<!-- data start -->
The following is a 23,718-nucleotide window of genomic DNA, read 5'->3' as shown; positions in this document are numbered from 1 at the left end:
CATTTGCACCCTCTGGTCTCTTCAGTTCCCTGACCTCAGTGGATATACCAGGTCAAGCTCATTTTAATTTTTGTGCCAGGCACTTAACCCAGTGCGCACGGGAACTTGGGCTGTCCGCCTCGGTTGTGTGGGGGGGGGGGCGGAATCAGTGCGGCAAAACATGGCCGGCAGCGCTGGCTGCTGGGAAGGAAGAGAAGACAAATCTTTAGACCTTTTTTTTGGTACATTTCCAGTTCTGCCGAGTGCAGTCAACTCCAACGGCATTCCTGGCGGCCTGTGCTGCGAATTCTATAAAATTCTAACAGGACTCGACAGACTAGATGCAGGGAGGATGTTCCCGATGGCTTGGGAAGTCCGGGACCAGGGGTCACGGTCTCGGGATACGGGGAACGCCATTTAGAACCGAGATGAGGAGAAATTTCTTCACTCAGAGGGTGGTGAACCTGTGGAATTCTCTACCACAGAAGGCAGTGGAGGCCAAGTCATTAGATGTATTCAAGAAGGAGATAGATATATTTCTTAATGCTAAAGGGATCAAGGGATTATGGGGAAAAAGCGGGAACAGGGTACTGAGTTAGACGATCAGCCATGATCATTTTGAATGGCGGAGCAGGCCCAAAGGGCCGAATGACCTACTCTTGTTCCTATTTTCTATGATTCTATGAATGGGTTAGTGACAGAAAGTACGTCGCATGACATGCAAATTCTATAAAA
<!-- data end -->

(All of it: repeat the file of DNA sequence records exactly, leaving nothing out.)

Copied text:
The following is a 23,718-nucleotide window of genomic DNA, read 5'->3' as shown; positions in this document are numbered from 1 at the left end:
CATTTGCACCCTCTGGTCTCTTCAGTTCCCTGACCTCAGTGGATATACCAGGTCAAGCTCATTTTAATTTTTGTGCCAGGCACTTAACCCAGTGCGCACGGGAACTTGGGCTGTCCGCCTCGGTTGTGTGGGGGGGGGGGCGGAATCAGTGCGGCAAAACATGGCCGGCAGCGCTGGCTGCTGGGAAGGAAGAGAAGACAAATCTTTAGACCTTTTTTTTGGTACATTTCCAGTTCTGCCGAGTGCAGTCAACTCCAACGGCATTCCTGGCGGCCTGTGCTGCGAATTCTATAAAATTCTAACAGGACTCGACAGACTAGATGCAGGGAGGATGTTCCCGATGGCTTGGGAAGTCCGGGACCAGGGGTCACGGTCTCGGGATACGGGGAACGCCATTTAGAACCGAGATGAGGAGAAATTTCTTCACTCAGAGGGTGGTGAACCTGTGGAATTCTCTACCACAGAAGGCAGTGGAGGCCAAGTCATTAGATGTATTCAAGAAGGAGATAGATATATTTCTTAATGCTAAAGGGATCAAGGGATTATGGGGAAAAAGCGGGAACAGGGTACTGAGTTAGACGATCAGCCATGATCATTTTGAATGGCGGAGCAGGCCCAAAGGGCCGAATGACCTACTCTTGTTCCTATTTTCTATGATTCTATGAATGGGTTAGTGACAGAAAGTACGTCGCATGACATGCAAATTCTATAAAA